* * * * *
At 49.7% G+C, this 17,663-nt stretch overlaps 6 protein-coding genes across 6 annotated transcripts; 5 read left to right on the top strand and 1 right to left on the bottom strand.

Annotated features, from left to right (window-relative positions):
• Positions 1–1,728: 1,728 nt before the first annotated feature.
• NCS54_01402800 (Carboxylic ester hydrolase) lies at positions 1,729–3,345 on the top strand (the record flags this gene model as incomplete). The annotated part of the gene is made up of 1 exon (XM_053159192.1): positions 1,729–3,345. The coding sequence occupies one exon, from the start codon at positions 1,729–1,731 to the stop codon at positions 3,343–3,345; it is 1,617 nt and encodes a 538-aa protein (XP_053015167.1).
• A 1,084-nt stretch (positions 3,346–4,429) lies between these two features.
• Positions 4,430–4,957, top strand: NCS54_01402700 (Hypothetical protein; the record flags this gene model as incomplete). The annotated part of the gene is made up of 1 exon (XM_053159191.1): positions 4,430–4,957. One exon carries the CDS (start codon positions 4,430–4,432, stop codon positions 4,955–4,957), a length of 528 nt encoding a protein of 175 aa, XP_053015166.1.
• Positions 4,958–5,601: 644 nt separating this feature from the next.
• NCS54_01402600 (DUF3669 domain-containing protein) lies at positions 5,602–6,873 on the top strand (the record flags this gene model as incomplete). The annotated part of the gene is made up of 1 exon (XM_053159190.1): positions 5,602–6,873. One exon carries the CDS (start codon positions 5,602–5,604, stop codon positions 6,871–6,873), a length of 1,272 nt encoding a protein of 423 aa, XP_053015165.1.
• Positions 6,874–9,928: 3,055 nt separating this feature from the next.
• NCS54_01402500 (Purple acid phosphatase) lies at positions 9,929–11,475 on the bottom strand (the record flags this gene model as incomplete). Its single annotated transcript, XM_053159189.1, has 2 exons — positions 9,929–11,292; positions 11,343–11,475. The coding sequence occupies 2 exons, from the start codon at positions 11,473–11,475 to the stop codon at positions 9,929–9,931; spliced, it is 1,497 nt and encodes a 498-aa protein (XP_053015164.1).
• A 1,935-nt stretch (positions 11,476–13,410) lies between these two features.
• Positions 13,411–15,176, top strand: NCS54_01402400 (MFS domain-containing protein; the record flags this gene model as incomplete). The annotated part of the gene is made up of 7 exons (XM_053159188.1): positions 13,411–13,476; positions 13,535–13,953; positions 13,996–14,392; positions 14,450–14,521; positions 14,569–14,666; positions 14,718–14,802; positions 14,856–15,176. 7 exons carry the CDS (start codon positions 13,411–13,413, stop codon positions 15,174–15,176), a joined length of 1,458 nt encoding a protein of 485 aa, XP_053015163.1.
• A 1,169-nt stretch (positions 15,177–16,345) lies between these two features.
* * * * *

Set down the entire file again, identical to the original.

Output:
At 49.7% G+C, this 17,663-nt stretch overlaps 6 protein-coding genes across 6 annotated transcripts; 5 read left to right on the top strand and 1 right to left on the bottom strand.

Annotated features, from left to right (window-relative positions):
• Positions 1–1,728: 1,728 nt before the first annotated feature.
• NCS54_01402800 (Carboxylic ester hydrolase) lies at positions 1,729–3,345 on the top strand (the record flags this gene model as incomplete). The annotated part of the gene is made up of 1 exon (XM_053159192.1): positions 1,729–3,345. The coding sequence occupies one exon, from the start codon at positions 1,729–1,731 to the stop codon at positions 3,343–3,345; it is 1,617 nt and encodes a 538-aa protein (XP_053015167.1).
• A 1,084-nt stretch (positions 3,346–4,429) lies between these two features.
• Positions 4,430–4,957, top strand: NCS54_01402700 (Hypothetical protein; the record flags this gene model as incomplete). The annotated part of the gene is made up of 1 exon (XM_053159191.1): positions 4,430–4,957. One exon carries the CDS (start codon positions 4,430–4,432, stop codon positions 4,955–4,957), a length of 528 nt encoding a protein of 175 aa, XP_053015166.1.
• Positions 4,958–5,601: 644 nt separating this feature from the next.
• NCS54_01402600 (DUF3669 domain-containing protein) lies at positions 5,602–6,873 on the top strand (the record flags this gene model as incomplete). The annotated part of the gene is made up of 1 exon (XM_053159190.1): positions 5,602–6,873. One exon carries the CDS (start codon positions 5,602–5,604, stop codon positions 6,871–6,873), a length of 1,272 nt encoding a protein of 423 aa, XP_053015165.1.
• Positions 6,874–9,928: 3,055 nt separating this feature from the next.
• NCS54_01402500 (Purple acid phosphatase) lies at positions 9,929–11,475 on the bottom strand (the record flags this gene model as incomplete). Its single annotated transcript, XM_053159189.1, has 2 exons — positions 9,929–11,292; positions 11,343–11,475. The coding sequence occupies 2 exons, from the start codon at positions 11,473–11,475 to the stop codon at positions 9,929–9,931; spliced, it is 1,497 nt and encodes a 498-aa protein (XP_053015164.1).
• A 1,935-nt stretch (positions 11,476–13,410) lies between these two features.
• Positions 13,411–15,176, top strand: NCS54_01402400 (MFS domain-containing protein; the record flags this gene model as incomplete). The annotated part of the gene is made up of 7 exons (XM_053159188.1): positions 13,411–13,476; positions 13,535–13,953; positions 13,996–14,392; positions 14,450–14,521; positions 14,569–14,666; positions 14,718–14,802; positions 14,856–15,176. 7 exons carry the CDS (start codon positions 13,411–13,413, stop codon positions 15,174–15,176), a joined length of 1,458 nt encoding a protein of 485 aa, XP_053015163.1.
• A 1,169-nt stretch (positions 15,177–16,345) lies between these two features.